On my quest to find some diversity within speculative fiction, I discovered Nnedi Okorafor-Mbachu's Zahrah the Windseeker. I fell in love with the book as soon as I read the first page. Zahrah the Windseeker is classified as a young adult (YA) fantasy novel, which was not a deterrent for me because YA fantasies are the books that hooked me on fantasy and science fiction in junior high school. I still remember the first books that made me fall in love with fantasy: Madeline L'Engle's Wrinkle in Time and Ursula K. Le Guin's The Wizard of Earthsea. I've read few books since that have inspired me as much as those two series of books until I read Zahrah the Windseeker. Zahrah the Windseeker refreshed, rekindled, and reignited my ongoing romance with fantasy. But enough of my emotional love sick rant…
The main character, Zahrah, was born as a dada, that is, she was born with vines entwined in thick dark hair. She is from the northern part of the Ooni Kingdom where no "typical northerner would go outside without wearing his or her most civilized clothes and looking clean and looking nice." They all carry mirrors in their pockets and wear mirrors on their clothes. She is the only dada to be born in the north and her hair sticks out like a pink elephant in such a stylish culture.
But don't judge too harshly – the Ooni Kingdom is a wondrous place. The computers are seeds you plant and nurture and they grows in complexity as their users grows. Petri petals are used for money and giant plants are used as office buildings that house elevators, offices and computer networks. Earth is mentioned in the novel as a myth, which made me love the story even more. How many fantasy novels use Earth as a mythical place?
One night, to her horror, Zahrah begins to levitate above her bed. Eventually, she gets the nerve to tell her best friend Dari. Dari convinces Zahrah to practice her levitation/flying inside the Forbidden Greeny Jungle where no one will see her. One day, while practicing in the Forbidden Greeny Jungle, Dari is bit by a poisonous snake. The snake's venom plunges Dari into a deep sleep that will last forever unless someone goes deep into the Forbidden Greeny Jungle to find the antidote. No one in the Ooni kingdom believes the mythical antidote exists and thus no one is willing to risk his or her life to travel deep go into the Forbidden Greeny Jungle. That is, no one except Zahrah. So, Zahrah sneaks away from home and heads into the Forbidden Greeny Jungle. On her journey, she transforms from a meek, self-conscious child into a strong, confident young lady.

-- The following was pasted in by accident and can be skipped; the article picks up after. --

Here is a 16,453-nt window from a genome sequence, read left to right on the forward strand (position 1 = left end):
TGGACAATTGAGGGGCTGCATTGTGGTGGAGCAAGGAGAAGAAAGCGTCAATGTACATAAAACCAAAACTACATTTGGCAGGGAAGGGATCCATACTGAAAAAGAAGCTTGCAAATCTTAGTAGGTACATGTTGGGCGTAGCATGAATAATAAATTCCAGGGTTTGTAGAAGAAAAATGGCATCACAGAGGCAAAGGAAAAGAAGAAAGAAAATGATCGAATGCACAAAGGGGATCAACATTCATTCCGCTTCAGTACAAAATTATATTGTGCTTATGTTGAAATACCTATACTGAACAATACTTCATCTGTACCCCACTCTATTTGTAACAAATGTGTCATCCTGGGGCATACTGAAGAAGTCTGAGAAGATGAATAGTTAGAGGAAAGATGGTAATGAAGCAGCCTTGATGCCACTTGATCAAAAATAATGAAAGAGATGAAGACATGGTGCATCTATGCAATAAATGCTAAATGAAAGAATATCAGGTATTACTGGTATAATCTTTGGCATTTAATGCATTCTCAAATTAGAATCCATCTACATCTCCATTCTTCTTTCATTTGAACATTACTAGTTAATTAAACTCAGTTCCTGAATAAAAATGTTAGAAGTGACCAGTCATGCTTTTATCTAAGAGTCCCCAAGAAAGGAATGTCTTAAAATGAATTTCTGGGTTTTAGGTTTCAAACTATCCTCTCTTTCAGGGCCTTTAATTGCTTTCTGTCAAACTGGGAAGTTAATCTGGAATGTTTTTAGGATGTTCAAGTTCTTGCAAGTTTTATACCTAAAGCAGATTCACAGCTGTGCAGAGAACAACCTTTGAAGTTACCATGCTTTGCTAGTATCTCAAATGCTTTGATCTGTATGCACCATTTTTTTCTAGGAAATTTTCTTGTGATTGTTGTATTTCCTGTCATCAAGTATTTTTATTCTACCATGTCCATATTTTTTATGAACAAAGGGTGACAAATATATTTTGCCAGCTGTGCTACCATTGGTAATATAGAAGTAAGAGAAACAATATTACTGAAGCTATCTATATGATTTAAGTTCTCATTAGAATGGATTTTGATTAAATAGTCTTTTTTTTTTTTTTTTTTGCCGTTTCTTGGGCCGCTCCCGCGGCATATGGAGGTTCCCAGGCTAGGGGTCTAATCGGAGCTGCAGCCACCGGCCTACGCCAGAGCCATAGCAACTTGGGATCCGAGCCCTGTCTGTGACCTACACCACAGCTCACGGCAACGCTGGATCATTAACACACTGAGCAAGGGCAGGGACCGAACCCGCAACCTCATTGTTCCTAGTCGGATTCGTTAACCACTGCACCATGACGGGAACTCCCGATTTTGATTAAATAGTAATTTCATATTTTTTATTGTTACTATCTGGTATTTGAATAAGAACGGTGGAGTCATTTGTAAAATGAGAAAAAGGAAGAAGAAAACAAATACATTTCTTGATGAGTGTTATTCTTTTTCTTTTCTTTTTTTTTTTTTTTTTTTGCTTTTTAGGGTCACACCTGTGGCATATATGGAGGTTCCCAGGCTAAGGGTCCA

I can't tell you the last time I read a book where the female heroine cried. Zahrah cried through most of the book and I never felt like she was being whiny. Nowadays female heroines are made to have super human strength, agility, and intelligence but Zahrah was an average everyday girl. She could fly but that was downplayed since she's scared of heights. Zahrah reminds me of my own daughter who at any moment can show great signs of strength and intelligence and then turn around the next day and cry because she was picked on at school.
Zahrah the Windseeker is Nnedi Okorafor-Mbachu's first novel. It is a strong first novel and is destined to become a classic. I am going to buy two books and donate them to my daughter's elementary library in order to speed the process up. Her second novel, The Shadow Speaker, is due October 15, 2007, and it will also be a young adult novel. I am so enamored with Zahrah the Windseeker that I can't comprehend another book being just as good. I'm looking forward to being proven wrong.
Nnedi Okorafor-Mbachu lives in Illinois with her family. She will be a featured guest at the first annual Galacticon, a sci-fi convention geared towards examining the diversity within speculative fiction, from July 13-15, 2007 in downtown Chicago.Powered by Sidelines